Mistrial declared in murder case against Ray Tensing

Within the past week, Tensing has become the third police officer avoiding criminal charges after fatally shooting a black man.

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An Ohio judge declared a second mistrial on Friday in the case against former University of Cincinnati Police Officer Ray Tensing, who was charged with murder and voluntary manslaughter for fatally shooting Samuel DuBose during a traffic stop in July 2015. Recorded on police body cam video shooting DuBose in the head, Tensing claimed that he feared for his life because he was being dragged under DuBose’s vehicle, despite the fact that the footage does not appear to show him being dragged.

According to Tensing’s body camera footage on July 19, 2015, the officer pulled over DuBose a few blocks from the campus for driving without a front license plate. After admitting that he did not have his driver’s license, DuBose turned the key in the ignition and revved the engine as Tensing pulled his service weapon out of his holster.

While ordering DuBose to stop, Tensing fired a single round from his Sig Sauer P320 shooting DuBose in the head at pointblank range. As Tensing fell backwards, DuBose’s car began to roll forward approximately 100 yards before pulling onto a curb and stopping.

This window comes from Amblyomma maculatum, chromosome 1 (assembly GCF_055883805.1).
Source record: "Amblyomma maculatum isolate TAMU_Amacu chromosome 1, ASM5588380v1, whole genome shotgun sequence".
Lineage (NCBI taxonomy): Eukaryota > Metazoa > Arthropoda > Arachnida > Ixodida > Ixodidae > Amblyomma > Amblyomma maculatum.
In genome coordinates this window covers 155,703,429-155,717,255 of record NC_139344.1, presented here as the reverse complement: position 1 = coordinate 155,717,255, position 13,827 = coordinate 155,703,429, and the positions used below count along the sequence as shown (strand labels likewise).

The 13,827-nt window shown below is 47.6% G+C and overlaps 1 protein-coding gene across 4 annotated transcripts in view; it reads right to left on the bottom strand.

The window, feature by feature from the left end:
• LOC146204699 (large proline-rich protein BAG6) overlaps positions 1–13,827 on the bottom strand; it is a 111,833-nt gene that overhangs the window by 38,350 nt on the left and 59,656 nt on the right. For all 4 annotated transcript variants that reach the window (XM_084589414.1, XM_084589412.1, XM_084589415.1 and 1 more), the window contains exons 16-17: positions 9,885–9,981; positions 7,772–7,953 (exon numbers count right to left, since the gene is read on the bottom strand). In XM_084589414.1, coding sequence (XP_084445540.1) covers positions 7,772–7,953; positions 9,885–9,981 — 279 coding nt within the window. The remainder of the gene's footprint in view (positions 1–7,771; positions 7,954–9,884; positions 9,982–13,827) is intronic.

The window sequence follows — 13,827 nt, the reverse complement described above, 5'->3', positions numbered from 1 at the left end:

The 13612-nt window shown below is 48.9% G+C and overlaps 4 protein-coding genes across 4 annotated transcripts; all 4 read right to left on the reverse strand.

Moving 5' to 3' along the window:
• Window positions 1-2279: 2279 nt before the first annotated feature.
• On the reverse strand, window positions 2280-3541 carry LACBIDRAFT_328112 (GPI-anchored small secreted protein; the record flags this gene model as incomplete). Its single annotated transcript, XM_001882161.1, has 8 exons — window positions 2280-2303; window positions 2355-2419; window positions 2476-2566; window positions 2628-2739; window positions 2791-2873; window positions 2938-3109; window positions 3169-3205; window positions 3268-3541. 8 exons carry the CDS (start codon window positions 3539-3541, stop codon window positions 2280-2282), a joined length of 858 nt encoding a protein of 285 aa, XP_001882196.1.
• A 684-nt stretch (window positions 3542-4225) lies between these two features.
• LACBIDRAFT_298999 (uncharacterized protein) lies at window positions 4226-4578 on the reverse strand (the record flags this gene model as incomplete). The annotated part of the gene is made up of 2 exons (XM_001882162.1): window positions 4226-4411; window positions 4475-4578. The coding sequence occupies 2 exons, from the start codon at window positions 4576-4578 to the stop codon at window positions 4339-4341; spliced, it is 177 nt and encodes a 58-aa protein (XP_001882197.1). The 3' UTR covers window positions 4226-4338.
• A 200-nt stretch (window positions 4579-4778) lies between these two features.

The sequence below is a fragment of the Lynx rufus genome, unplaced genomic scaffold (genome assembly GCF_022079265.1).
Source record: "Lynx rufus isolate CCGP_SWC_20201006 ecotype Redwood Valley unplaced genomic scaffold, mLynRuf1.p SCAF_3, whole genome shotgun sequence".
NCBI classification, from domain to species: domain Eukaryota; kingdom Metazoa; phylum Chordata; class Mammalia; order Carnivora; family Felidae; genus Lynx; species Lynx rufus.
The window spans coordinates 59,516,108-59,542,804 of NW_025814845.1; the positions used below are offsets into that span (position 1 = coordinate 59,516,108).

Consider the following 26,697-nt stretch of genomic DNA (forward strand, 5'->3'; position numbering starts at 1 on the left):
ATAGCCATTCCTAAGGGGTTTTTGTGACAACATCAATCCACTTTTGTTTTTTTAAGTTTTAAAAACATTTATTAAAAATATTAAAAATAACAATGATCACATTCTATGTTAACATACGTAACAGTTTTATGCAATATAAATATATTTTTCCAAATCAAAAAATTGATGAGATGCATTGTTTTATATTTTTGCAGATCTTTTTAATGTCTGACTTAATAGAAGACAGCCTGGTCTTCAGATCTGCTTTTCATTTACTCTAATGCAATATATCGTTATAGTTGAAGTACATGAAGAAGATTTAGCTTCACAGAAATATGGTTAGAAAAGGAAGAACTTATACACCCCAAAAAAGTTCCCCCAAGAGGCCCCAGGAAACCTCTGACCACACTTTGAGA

According to the police report, the Cincinnati Fire Department arrived and pronounced DuBose dead at the crash scene. Officer Phillip Kidd, who witnessed the incident, backed up Tensing’s version of events and told his fellow officers that he saw Tensing being dragged by DuBose’s car shortly before the shooting.

After the incident, Tensing was fired from the department and indicted on murder charges. In January 2016, the city of Cincinnati agreed to pay $4.85 million to DuBose’s family.

After a first mistrial, Hamilton County Judge Leslie Ghiz declared a second mistrial on Friday in the murder and voluntary manslaughter case against Tensing. Deliberating for five days, the jury informed the judge that they were almost evenly deadlocked and unable to reach a unanimous verdict.

Within the past week, Tensing has become the third police officer avoiding criminal charges after fatally shooting a black man. On June 16, Minnesota police officer Jeronimo Yanez was acquitted after fatally shooting Philando Castile during a traffic stop. On Wednesday, Milwaukee police officer Dominique Heaggan-Brown was acquitted after fatally shooting 23-year-old Sylville Smith, who had thrown his gun away when the officer killed him.

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